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S. 1431 (114th): Prescription Drug Abuse Prevention and Treatment Act of 2015

The text of the bill below is as of May 21, 2015 (Introduced).


II

114th CONGRESS

1st Session

S. 1431

IN THE SENATE OF THE UNITED STATES

May 21, 2015

(for himself, Mr. King, and Mrs. Capito) introduced the following bill; which was read twice and referred to the Committee on Finance

A BILL

To provide for increased Federal oversight of prescription opioid treatment and assistance to States in reducing opioid abuse, diversion, and deaths.

1.

Short title

This Act may be cited as the Prescription Drug Abuse Prevention and Treatment Act of 2015.

2.

Consumer education campaign

Part A of title V of the Public Health Service Act (42 U.S.C. 290aa et seq.) is amended by adding at the end the following:

506C.

Consumer education campaign

(a)

In general

The Administrator shall award grants to States and nonprofit entities for the purpose of conducting culturally sensitive consumer education about opioid abuse, including methadone abuse. Such education shall include information on the dangers of opioid abuse, how to prevent opioid abuse including through safe disposal of prescription medications and other safety precautions, and detection of early warning signs of addiction.

(b)

Eligibility

To be eligible to receive a grant under subsection (a), an entity shall—

(1)

be a State or nonprofit entity; and

(2)

submit to the Administrator an application at such time, in such manner, and containing such information as the Administrator may require.

(c)

Priority

In awarding grants under this section, the Administrator shall give priority to applicants that are States or communities with a high incidence of abuse of methadone and other opioids, and opioid-related deaths.

(d)

Evaluations

The Administrator shall develop a process to evaluate the effectiveness of activities carried out by grantees under this section at reducing abuse of methadone and other opioids.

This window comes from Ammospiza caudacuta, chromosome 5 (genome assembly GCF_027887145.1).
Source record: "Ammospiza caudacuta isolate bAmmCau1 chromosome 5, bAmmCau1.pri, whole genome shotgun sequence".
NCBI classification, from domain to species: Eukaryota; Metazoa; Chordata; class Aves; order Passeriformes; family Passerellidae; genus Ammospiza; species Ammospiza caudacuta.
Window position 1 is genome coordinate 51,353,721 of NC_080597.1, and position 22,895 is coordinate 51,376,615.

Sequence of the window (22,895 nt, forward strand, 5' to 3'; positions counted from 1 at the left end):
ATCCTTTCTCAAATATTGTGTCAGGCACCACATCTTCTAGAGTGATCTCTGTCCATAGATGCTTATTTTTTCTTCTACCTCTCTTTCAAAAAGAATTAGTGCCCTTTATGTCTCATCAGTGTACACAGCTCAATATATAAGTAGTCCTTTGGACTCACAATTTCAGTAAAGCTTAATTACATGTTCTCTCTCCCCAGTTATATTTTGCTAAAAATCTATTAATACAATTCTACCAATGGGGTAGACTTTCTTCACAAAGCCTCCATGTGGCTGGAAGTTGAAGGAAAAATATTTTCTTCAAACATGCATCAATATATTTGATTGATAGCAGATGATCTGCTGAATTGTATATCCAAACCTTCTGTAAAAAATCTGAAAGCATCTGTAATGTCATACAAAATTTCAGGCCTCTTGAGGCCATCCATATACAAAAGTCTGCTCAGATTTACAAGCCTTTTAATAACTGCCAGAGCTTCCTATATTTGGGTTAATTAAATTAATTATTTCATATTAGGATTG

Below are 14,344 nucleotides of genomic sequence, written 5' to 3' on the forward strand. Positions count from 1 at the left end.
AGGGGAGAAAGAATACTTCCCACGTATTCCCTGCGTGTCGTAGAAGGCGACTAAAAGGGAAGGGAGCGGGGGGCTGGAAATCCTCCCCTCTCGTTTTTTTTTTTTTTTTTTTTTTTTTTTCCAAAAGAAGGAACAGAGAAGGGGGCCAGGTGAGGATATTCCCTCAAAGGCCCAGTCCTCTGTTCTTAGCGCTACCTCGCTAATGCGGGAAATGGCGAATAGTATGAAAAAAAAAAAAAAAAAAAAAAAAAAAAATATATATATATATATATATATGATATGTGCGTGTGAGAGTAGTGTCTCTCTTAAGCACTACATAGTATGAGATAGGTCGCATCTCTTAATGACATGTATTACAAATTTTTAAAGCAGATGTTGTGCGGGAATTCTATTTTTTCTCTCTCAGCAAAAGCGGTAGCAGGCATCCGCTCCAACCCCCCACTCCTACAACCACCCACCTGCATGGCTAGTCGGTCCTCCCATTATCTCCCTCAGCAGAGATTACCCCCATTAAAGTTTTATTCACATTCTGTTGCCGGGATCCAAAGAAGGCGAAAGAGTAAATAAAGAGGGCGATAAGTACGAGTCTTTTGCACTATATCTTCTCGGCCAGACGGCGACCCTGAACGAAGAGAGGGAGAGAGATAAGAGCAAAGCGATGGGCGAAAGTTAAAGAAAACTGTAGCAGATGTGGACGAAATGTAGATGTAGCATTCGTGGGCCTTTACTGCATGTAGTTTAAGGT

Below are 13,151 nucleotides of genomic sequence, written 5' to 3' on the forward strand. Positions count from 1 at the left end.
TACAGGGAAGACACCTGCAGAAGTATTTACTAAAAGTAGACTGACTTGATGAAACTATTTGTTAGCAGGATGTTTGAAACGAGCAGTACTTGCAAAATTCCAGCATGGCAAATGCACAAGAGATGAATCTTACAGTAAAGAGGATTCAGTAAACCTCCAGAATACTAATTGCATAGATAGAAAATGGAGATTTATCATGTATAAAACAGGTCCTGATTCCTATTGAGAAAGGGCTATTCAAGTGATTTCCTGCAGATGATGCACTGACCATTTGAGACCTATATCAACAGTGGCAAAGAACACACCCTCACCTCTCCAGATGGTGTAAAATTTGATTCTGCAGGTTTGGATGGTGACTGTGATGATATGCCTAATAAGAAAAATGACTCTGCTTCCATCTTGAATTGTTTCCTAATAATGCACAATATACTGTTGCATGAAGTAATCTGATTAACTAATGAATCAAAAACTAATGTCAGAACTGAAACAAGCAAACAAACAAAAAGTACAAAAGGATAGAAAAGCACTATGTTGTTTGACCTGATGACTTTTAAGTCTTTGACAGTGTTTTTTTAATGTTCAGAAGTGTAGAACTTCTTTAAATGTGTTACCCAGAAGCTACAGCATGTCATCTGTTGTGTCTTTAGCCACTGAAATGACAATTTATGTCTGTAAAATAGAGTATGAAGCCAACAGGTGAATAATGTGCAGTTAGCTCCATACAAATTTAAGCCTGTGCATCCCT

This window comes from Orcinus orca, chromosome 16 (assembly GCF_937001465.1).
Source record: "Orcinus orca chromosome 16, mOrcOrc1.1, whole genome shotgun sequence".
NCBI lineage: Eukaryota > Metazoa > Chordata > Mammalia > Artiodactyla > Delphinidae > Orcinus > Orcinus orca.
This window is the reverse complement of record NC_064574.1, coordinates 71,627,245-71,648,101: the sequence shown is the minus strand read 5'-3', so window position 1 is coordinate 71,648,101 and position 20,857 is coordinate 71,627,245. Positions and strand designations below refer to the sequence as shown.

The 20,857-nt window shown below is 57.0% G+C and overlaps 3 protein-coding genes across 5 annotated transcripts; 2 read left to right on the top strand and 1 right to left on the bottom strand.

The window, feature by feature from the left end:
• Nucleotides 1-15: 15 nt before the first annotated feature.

(e)

Authorization of appropriations

There is authorized to be appropriated to carry out this section $15,000,000 for each of fiscal years 2016 through 2020.

.

3.

Practitioner education

(a)

Education requirements

(1)

Registration consideration

Section 303(f) of the Controlled Substances Act (21 U.S.C. 823(f)) is amended by inserting after paragraph (5) the following:

(6)

The applicant's compliance with the training requirements described in subsection (g)(3) during any previous period in which the applicant has been subject to such training requirements.

.

(2)

Training requirements

Section 303(g) of the Controlled Substances Act (21 U.S.C. 823(g)) is amended by adding at the end the following:

(3)
(A)

To be registered to prescribe or otherwise dispense methadone or other opioids, a practitioner described in paragraph (1) shall comply with the 12-hour training requirement of subparagraph (B) at least once during each 3-year period.

(B)

The training requirement of this subparagraph is that the practitioner has completed not less than 12 hours of training (through classroom situations, seminars at professional society meetings, electronic communications, or otherwise) with respect to—

(i)

the treatment and management of opioid-dependent patients;

(ii)

pain management treatment guidelines; and

(iii)

early detection of opioid addiction, including through such methods as Screening, Brief Intervention, and Referral to Treatment (SBIRT),

that is provided by the American Society of Addiction Medicine, the American Academy of Addiction Psychiatry, the American Medical Association, the American Osteopathic Association, the American Psychiatric Association, the American Academy of Pain Management, the American Pain Society, the American Academy of Pain Medicine, the American Board of Pain Medicine, the American Society of Interventional Pain Physicians, or any other organization that the Secretary determines is appropriate for purposes of this subparagraph.

.

(b)

Requirements for participation in opioid treatment programs

Effective July 1, 2016, a physician practicing in an opioid treatment program shall comply with the requirements of section 303(g)(3) of the Controlled Substances Act (as added by subsection (a)) with respect to required minimum training at least once during each 3-year period.

(c)

Definition

In this section, the term opioid treatment program has the meaning given such term in section 8.2 of title 42, Code of Federal Regulations (or any successor regulation).

(d)

Funding